Series: Treasures of the Nile #1
Publisher: WaterBrook Press (2015)
eARC, Paperback (384 pages)
Via: Blogging for Books
Also by this author: Miriam, Isaiah's Daughter
Also in this series: Miriam
Reading Challenges: Read 2015
“You will be called Anippe, daughter of the Nile. Do you like it?” Without waiting for a reply, she pulls me into her squishy, round tummy for a hug.
I’m trying not to cry. Pharaoh’s daughters don’t cry.
When we make our way down the tiled hall, I try to stop at ummi Kiya’s chamber. I know her spirit has flown yet I long for one more moment. Amenia pushes me past so I keep walking and don’t look back.
Like the waters of the Nile, I will flow.
Anippe has grown up in the shadows of Egypt’s good god Pharaoh, aware that Anubis, god of the afterlife, may take her or her siblings at any moment. She watched him snatch her mother and infant brother during childbirth, a moment which awakens in her a terrible dread of ever bearing a child. Now she is to be become the bride of Sebak, a kind but quick-tempered Captain of Pharaoh Tut’s army. In order to provide Sebak the heir he deserves and yet protect herself from the underworld gods, Anippe must launch a series of deceptions, even involving the Hebrew midwives—women ordered by Tut to drown the sons of their own people in the Nile.
When she finds a baby floating in a basket on the great river, Anippe believes Egypt’s gods have answered her pleas, entrenching her more deeply in deception and placing her and her son Mehy, whom handmaiden Miriam calls Moses, in mortal danger.
As bloodshed and savage politics shift the balance of power in Egypt, the gods reveal their fickle natures and Anippe wonders if her son, a boy of Hebrew blood, could one day become king. Or does the god of her Hebrew servants, the one they call El Shaddai, have a different plan—for them all?
Find the book: Goodreads
This is the story of Anippe. She is the daughter of one pharaoh, sister to another, and adoptive daughter to yet another. She is an important person in Egypt as a member of the dwindling royal house.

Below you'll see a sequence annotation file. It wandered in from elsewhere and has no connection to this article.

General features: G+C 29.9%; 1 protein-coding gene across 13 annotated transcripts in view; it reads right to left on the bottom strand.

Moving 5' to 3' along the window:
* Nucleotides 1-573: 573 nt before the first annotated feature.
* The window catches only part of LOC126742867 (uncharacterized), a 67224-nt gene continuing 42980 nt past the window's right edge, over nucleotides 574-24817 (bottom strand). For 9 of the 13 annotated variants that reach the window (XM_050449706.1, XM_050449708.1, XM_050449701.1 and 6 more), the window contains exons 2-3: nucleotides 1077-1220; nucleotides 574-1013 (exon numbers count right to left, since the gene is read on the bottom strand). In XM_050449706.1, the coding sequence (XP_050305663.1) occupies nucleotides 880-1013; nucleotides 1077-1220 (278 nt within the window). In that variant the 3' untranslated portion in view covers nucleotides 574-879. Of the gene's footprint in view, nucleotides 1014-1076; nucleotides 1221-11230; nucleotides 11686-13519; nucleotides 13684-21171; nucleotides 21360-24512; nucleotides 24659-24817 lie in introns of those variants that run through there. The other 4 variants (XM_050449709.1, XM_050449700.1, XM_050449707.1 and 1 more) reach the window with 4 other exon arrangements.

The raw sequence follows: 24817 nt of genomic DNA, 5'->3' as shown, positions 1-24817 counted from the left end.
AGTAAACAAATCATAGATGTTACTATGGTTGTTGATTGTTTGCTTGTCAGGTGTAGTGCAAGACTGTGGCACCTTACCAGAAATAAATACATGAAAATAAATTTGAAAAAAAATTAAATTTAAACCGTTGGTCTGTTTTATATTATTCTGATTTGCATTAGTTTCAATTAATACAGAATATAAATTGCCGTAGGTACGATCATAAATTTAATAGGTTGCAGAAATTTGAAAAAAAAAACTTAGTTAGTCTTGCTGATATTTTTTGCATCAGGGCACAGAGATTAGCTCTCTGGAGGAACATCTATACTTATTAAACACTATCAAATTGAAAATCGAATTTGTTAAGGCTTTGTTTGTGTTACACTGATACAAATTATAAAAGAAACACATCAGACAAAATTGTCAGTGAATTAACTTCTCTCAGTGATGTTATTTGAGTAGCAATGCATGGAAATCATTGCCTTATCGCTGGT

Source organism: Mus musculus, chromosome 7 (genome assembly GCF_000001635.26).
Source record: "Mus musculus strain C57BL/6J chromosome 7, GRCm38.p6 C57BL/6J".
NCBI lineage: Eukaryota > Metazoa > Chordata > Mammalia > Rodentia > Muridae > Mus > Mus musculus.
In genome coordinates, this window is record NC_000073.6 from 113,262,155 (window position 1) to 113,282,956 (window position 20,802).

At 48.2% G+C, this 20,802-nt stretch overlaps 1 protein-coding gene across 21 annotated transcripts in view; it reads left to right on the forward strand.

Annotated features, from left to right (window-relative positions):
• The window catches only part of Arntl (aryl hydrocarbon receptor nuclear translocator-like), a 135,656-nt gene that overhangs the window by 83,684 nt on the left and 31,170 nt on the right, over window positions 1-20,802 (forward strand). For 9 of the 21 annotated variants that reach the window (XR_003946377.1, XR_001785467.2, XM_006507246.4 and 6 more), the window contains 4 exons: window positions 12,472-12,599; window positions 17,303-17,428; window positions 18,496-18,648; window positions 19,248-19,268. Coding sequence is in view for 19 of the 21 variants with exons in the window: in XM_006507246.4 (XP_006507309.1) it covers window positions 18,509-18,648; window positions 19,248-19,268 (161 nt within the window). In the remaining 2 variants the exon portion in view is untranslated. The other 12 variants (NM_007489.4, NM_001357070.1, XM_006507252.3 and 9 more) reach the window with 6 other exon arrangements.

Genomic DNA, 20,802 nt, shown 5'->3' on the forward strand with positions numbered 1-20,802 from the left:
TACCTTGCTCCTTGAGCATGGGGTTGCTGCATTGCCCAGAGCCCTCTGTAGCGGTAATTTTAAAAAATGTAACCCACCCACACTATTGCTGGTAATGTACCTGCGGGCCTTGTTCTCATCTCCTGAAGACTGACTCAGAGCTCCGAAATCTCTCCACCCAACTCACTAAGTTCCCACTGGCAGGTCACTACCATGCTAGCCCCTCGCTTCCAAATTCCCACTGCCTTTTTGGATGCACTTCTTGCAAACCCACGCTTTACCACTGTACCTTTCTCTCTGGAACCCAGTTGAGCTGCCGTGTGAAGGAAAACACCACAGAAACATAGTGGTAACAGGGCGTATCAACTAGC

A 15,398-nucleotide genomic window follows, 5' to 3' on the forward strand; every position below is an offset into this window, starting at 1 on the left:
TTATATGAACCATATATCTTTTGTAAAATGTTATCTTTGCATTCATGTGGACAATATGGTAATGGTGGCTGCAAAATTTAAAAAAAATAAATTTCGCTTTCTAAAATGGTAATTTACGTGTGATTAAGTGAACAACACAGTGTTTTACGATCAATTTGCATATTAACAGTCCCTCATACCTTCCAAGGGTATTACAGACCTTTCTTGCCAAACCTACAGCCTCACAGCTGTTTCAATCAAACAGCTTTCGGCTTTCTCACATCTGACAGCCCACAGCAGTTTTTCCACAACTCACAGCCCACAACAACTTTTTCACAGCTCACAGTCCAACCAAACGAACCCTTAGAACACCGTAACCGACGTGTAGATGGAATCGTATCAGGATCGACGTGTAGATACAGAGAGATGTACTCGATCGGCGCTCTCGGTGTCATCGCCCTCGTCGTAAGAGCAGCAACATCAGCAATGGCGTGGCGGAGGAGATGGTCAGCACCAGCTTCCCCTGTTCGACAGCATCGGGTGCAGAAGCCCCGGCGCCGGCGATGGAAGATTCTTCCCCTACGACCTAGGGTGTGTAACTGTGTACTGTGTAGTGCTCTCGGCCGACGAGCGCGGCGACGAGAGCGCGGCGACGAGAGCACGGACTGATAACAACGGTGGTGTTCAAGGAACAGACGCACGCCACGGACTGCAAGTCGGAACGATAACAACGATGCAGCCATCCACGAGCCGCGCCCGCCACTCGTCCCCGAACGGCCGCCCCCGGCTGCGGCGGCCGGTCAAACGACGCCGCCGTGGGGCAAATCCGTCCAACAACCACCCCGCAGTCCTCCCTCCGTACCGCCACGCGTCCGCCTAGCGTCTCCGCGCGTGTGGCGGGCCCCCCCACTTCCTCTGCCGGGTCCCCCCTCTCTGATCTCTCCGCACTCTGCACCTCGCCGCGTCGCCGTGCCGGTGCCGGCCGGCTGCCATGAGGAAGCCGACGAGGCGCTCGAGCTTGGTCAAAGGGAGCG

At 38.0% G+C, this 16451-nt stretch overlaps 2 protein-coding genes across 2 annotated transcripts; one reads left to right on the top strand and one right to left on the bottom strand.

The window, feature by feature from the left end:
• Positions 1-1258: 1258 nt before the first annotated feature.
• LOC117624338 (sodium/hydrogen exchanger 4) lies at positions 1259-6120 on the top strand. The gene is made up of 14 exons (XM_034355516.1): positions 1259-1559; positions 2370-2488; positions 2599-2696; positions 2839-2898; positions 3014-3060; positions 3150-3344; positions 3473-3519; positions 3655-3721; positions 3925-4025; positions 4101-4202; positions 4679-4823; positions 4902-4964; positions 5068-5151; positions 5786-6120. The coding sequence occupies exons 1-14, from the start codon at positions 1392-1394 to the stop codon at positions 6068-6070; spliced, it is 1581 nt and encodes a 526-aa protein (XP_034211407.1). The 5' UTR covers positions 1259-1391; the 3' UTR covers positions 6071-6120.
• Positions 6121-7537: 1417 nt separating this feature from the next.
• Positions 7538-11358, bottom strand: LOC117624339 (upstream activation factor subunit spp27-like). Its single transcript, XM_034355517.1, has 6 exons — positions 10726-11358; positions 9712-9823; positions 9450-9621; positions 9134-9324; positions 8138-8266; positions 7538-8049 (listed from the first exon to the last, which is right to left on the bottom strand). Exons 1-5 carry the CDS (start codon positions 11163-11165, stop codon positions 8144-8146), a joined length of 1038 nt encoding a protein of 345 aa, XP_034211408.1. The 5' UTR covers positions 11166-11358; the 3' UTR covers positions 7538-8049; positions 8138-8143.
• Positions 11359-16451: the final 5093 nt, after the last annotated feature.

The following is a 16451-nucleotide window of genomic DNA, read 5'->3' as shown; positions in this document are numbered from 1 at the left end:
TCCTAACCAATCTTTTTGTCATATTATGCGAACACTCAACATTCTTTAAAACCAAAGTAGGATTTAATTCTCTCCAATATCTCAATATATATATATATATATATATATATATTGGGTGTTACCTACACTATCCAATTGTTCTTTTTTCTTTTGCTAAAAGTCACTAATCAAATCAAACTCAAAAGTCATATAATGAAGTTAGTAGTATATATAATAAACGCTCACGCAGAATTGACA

After her mother’s death, Anippe’s father, the current pharaoh, allows his general to adopt her. Her older brother, Tut, stays with their father as his heir and their younger sister, Ankhe, is basically ignored because she doesn’t act befitting an Egyptian princess.
A few years after young Tut becomes pharaoh, Anippe is married to an honorable captain in her brother’s army named Sebak. Sebak has an estate in the delta region of Egypt. It is on this estate that Anippe first comes into contact with Hebrew slaves.
In retaliation for his wife’s two miscarriages while visiting Anippe, Tut orders that all male Hebrew babies are to be killed. When Tut and Sebak leave after the wedding celebrations, Anippe is left alone with Ankhe and the Hebrew slaves.
Not long after Sebak has left for war, Anippe is grieving him the her private bathhouse when she sees a basket floating in the reeds. The basket holds a Hebrew male child and Anippe forms a plan. She never wanted to give birth because childbirth claimed the life of her mother and very nearly the life of her brother’s wife. Her deception involves passing off the Hebrew child as an Egyptian prince.
The Pharaoh’s Daughter ends with Mehy (Moses) still a young man, years before he would return to free the slaves. The story focuses on Anippe before she adopted Moses and following with her struggles. Anippe is a very strong woman who would do anything for Mehy, the child she pulled from the Nile.
I enjoyed reading this book. There were some twists that I did not expect. Apparently I need to reread the book of Exodus. 🙂
In order to analyze the text and make these connections, there may be some spoilers.
Please do not continue reading unless you have already read the book
or you don’t mind if you read some spoilers.
As this is a fictional account of what may have happened surrounding Moses’s birth, I think that itself is a Catholic Connection.
I also see, in a way, a connection between St Jospeh and Mered. Mered is the chief linen keeper of Sebak’s estate. He genuinely cares about his master’s well-being and later about Anippe as well. He puts aside his grief for his dead wife to provide a mother for his children and safety for Anippe. He is as selfless as I think St Joseph must have been to put aside everything to keep Mary and Jesus safe.
I know that this comparison is not perfect and I doubt the author intended such connections. This is simply my own opinion.
- You Read How Many Books? Reading Challenge
I received this book for free from the publisher via Blogging for Books for review consideration. This in no way affects my opinion of the title nor the content of this review.